Marvel Mystery Comics

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Marvel Mystery Comics
First cover appearance, the Sub-Mariner: Marvel Mystery Comics #4 (Feb. 1940). Art by Alex Schomburg.
Publication information
Format Ongoing series
Genre
Publication date October 1939 – August 1957
Number of issues 159

Marvel Mystery Comics (first issue titled simply Marvel Comics) is an American comic book series published during the 1930s-1940s period known to fans and historians as the Golden Age of Comic Books. It was the first publication of Marvel Comics' predecessor, Timely Comics, a division of Timely Publications.

Publication history[edit]

Premiere issue: Marvel Comics #1[edit]

In 1939, pulp-magazine publisher Martin Goodman expanded into the newly emerging comic book field by buying content from comics package Funnies, Inc.. His first effort, Marvel Comics #1 (cover-dated Oct. 1939), from his company Timely Publications, featured the first appearances of writer-artist Carl Burgos' android superhero, the Human Torch, and Paul Gustavson's costumed detective the Angel.[1] As well, it contained the first generally available appearance of Bill Everett's mutant anti-hero Namor the Sub-Mariner, created for the unpublished movie-theater giveaway comic, Motion Picture Funnies Weekly earlier that year, with the eight-page original story now expanded by four pages.

Also included was Al Anders' Western hero the Masked Raider; the jungle lord Ka-Zar the Great, with Ben Thompson adapting over the first five issues the story "King of Fang and Claw" by Bob Byrd in Goodman's eponymous pulp magazine Ka-Zar #1 (Oct. 1936);[2] the non-continuing-character story "Jungle Terror," featuring an adventurer named Ken Masters, written by the quirkily named Tohm Dixon;[3] "Now I'll Tell One", five single-panel, black-and-white gag cartoons by Fred Schwab, on the inside front cover; and a two-page prose story by Ray Gill, "Burning Rubber", about auto racing.[1] A painted cover by veteran science fiction pulp artist Frank R. Paul featured the Human Torch,[1] looking much different than in the interior story.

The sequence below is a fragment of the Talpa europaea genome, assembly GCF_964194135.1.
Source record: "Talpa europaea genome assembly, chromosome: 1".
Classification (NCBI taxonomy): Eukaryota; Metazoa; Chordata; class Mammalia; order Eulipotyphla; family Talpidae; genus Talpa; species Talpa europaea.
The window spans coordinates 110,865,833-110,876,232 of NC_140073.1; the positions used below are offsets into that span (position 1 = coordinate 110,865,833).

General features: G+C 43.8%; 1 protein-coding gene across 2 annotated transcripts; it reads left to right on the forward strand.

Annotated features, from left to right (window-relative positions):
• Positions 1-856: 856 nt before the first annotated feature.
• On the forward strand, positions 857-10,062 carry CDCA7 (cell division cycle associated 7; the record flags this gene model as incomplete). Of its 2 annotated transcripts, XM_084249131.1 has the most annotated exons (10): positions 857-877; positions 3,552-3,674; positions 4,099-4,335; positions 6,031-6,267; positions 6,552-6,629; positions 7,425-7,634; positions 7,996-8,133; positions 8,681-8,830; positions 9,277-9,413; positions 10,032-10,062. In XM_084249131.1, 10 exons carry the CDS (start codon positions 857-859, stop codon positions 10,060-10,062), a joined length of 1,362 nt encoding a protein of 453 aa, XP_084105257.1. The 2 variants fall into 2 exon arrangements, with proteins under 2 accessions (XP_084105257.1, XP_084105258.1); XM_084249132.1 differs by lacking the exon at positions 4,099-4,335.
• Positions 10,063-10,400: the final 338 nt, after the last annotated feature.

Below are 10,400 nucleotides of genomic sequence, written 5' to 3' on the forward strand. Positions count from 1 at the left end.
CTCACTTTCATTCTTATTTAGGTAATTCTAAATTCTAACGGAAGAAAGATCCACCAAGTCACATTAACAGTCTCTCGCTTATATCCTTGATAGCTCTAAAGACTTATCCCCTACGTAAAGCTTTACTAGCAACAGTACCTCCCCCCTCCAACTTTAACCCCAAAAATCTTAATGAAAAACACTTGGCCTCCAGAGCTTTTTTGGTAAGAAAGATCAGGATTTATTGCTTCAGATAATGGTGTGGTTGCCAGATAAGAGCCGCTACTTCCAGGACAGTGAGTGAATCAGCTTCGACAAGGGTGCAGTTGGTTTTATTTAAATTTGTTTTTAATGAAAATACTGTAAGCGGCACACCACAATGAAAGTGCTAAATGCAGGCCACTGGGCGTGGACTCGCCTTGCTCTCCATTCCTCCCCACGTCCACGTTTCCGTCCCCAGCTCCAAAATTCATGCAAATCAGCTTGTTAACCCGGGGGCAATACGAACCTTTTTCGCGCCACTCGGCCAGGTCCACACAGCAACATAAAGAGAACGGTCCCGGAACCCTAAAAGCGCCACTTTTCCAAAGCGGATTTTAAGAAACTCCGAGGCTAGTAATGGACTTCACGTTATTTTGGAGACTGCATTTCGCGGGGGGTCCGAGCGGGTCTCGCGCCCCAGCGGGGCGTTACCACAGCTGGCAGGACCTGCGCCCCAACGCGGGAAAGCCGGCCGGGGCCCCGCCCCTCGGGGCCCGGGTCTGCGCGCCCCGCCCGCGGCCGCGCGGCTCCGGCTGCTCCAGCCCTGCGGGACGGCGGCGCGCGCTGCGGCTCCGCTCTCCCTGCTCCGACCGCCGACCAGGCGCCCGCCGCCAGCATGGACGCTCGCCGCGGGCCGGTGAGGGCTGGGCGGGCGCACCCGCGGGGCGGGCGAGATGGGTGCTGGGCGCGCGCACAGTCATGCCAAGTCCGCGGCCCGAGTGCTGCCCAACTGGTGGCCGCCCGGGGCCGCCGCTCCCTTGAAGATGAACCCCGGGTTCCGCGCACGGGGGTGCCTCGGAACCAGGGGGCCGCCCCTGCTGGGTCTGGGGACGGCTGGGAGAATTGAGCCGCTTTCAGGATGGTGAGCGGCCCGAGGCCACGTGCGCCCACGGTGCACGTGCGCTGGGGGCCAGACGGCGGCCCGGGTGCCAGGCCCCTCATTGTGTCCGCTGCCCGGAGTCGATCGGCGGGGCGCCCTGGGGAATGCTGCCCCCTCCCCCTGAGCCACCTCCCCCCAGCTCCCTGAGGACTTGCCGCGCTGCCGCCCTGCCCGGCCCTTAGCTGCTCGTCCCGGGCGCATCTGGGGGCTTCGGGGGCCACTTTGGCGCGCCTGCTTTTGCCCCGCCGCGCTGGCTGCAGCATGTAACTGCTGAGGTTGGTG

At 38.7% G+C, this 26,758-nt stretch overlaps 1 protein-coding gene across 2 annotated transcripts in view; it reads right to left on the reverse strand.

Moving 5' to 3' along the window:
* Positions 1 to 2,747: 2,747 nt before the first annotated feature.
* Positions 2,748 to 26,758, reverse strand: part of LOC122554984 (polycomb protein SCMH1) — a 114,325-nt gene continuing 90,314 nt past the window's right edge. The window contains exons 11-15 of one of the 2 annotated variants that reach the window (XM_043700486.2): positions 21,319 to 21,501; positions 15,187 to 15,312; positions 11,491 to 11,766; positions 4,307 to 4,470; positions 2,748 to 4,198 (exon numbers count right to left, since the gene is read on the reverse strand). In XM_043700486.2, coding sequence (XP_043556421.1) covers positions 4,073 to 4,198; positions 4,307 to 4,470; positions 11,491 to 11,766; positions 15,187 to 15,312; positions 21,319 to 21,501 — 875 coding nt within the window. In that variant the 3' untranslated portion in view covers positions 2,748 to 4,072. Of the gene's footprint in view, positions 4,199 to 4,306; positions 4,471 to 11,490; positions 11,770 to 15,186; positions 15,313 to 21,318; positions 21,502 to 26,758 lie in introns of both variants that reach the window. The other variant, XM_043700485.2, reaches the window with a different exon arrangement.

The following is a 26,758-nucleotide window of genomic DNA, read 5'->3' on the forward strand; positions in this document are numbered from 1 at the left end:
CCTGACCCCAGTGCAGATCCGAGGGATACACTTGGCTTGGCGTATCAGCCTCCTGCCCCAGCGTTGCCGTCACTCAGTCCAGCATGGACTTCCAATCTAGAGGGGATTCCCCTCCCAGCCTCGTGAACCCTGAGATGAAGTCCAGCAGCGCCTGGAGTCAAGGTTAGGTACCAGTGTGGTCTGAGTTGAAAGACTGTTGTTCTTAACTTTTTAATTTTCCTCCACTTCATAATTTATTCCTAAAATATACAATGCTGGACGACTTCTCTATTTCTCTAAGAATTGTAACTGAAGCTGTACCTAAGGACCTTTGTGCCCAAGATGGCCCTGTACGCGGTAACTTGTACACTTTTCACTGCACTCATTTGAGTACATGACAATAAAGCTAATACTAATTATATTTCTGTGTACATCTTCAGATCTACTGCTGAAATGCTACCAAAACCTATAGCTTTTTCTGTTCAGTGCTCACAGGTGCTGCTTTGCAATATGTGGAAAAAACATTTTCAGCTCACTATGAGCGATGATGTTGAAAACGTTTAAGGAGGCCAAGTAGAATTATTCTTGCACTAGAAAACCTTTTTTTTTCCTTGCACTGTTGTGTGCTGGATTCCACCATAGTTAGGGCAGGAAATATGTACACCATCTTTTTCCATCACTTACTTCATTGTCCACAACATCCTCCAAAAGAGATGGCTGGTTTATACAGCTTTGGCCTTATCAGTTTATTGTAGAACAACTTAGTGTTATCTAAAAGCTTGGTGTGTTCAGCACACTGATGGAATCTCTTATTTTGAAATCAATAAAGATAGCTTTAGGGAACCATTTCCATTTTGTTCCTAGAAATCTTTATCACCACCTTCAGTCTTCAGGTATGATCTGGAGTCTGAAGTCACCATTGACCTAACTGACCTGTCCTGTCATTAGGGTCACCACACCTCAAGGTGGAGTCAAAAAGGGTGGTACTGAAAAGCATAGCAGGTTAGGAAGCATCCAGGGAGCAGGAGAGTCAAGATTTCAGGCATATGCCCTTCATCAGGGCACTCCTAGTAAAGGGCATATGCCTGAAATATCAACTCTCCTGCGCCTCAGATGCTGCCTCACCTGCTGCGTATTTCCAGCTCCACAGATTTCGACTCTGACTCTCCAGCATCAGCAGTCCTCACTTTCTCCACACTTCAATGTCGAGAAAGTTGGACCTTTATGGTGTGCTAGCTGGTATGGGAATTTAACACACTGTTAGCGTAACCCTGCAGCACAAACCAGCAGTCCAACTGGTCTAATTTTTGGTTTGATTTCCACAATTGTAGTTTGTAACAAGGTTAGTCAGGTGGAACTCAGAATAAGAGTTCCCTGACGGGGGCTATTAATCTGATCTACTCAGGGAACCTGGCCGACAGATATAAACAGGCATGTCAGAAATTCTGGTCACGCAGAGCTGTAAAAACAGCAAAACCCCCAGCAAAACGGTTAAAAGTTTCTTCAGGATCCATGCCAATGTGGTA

That initial comic quickly sold out 80,000 copies, prompting Goodman to produce a second printing, cover-dated November 1939 and identical except for a black bar in the inside-front-cover indicia over the October date, and the November date added at the end. That sold approximately 800,000 copies.[4] With a hit on his hands, Goodman began assembling an in-house staff, hiring Funnies, Inc. writer-artist Joe Simon as editor. Simon brought along his collaborator, artist Jack Kirby, followed by artist Syd Shores.

As Marvel Mystery Comics[edit]

The Torch and the Sub-Mariner would continue to star in the long-running title even after receiving their own solo comic-book series shortly afterward. The Angel, who was featured on the covers of issues #2-3, would appear in every issue through #79 (Dec. 1946).[5]

Other characters introduced in the title include the aviator the American Ace (#2, Dec. 1939), with part one of his origin reprinted, like the first part of the Sub-Mariner's, from Motion Picture Funnies Weekly #1; the Ferret; and writer-artist Steve Dahlman's robot hero Electro (appearing in every issue from #4-19, Feb. 1940 - May 1941). Issue #13 saw the first appearance of the Vision, the inspiration for the same-name Marvel Comics superhero created in 1968. The original Vision appeared in solo stories through Marvel Mystery Comics #48.[5]

As Marvel Tales[edit]

In 1949, with the popularity of superheroes having waned, the book was converted into the horror anthology Marvel Tales from issue #93-159 (Aug. 1949 - Aug. 1957), when it ceased publication.[6] Note: This is a different Marvel Tales than that published by Marvel in starting in the 1960s and primarily reprinting Spider-Man stories.

Reprints[edit]

  • Marvel Comics #1: 70th Anniversary Edition (reprints #1 with modern coloring, 2009)
  • Golden Age Marvel Comics Omnibus (Marvel Comics #1; Marvel Mystery Comics #2-12)
  • Marvel Masterworks: Golden Age Marvel Comics Vol. 1 (Marvel Comics #1, Marvel Mystery Comics #2-4)
  • Marvel Masterworks: Golden Age Marvel Comics Vol. 2 (Marvel Mystery Comics #5-8)
  • Marvel Masterworks: Golden Age Marvel Comics Vol. 3 (Marvel Mystery Comics #9-12)
  • Marvel Masterworks: Golden Age Marvel Comics Vol. 4 (Marvel Mystery Comics #13-16)
  • Marvel Masterworks: Golden Age Marvel Comics Vol. 5 (Marvel Mystery Comics #17-20)
  • Marvel Masterworks: Golden Age Marvel Comics Vol. 6 (Marvel Mystery Comics #21-24)

References[edit]

  1. ^ a b c Marvel Comics #1 at the Grand Comics Database
  2. ^ Ka-Zar at Don Markstein's Toonopedia. Archived from the original on April 21, 2011. The Ka-Zar here, who would appear in every issue through Marvel Mystery Comics #27 (Jan. 1942) is unrelated to the Marvel Comics jungle lord Ka-Zar introduced in The X-Men #10 (March 1965).
  3. ^ Marvel Masterworks: Golden Age Marvel Comics Volume 1 (Marvel, 2004) ISBN 0-7851-1609-5, as given in the contents page and as signed on the first page of the story, reprinted on pp. 46-51
  4. ^ Per researcher Keif Fromm, Alter Ego #49, p. 4 (caption)
  5. ^ a b Marvel Mystery Comics at the Grand Comics Database
  6. ^ Marvel Tales (Marvel, 1949 Series) at the Grand Comics Database